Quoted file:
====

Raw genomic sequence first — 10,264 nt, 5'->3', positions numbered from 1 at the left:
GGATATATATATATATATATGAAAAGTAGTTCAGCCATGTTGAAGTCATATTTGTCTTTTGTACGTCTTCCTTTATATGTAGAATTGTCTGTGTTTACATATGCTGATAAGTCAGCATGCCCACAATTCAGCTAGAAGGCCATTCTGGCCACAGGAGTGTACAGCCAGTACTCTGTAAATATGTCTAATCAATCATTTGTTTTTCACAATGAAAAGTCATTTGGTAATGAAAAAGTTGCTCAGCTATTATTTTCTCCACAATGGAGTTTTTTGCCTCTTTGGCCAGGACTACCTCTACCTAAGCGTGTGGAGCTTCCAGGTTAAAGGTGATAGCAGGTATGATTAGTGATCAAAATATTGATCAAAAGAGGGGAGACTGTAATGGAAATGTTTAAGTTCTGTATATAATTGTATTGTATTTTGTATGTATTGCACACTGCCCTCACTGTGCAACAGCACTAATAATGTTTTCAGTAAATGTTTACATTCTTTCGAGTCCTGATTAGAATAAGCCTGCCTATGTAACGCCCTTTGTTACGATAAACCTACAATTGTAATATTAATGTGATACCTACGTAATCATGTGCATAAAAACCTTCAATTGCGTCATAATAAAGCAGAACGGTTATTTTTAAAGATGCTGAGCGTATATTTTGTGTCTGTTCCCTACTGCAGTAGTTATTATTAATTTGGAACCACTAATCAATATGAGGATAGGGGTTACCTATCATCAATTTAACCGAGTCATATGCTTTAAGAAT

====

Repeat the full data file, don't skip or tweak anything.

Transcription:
Raw genomic sequence first — 10,264 nt, 5'->3', positions numbered from 1 at the left:
GGATATATATATATATATATGAAAAGTAGTTCAGCCATGTTGAAGTCATATTTGTCTTTTGTACGTCTTCCTTTATATGTAGAATTGTCTGTGTTTACATATGCTGATAAGTCAGCATGCCCACAATTCAGCTAGAAGGCCATTCTGGCCACAGGAGTGTACAGCCAGTACTCTGTAAATATGTCTAATCAATCATTTGTTTTTCACAATGAAAAGTCATTTGGTAATGAAAAAGTTGCTCAGCTATTATTTTCTCCACAATGGAGTTTTTTGCCTCTTTGGCCAGGACTACCTCTACCTAAGCGTGTGGAGCTTCCAGGTTAAAGGTGATAGCAGGTATGATTAGTGATCAAAATATTGATCAAAAGAGGGGAGACTGTAATGGAAATGTTTAAGTTCTGTATATAATTGTATTGTATTTTGTATGTATTGCACACTGCCCTCACTGTGCAACAGCACTAATAATGTTTTCAGTAAATGTTTACATTCTTTCGAGTCCTGATTAGAATAAGCCTGCCTATGTAACGCCCTTTGTTACGATAAACCTACAATTGTAATATTAATGTGATACCTACGTAATCATGTGCATAAAAACCTTCAATTGCGTCATAATAAAGCAGAACGGTTATTTTTAAAGATGCTGAGCGTATATTTTGTGTCTGTTCCCTACTGCAGTAGTTATTATTAATTTGGAACCACTAATCAATATGAGGATAGGGGTTACCTATCATCAATTTAACCGAGTCATATGCTTTAAGAAT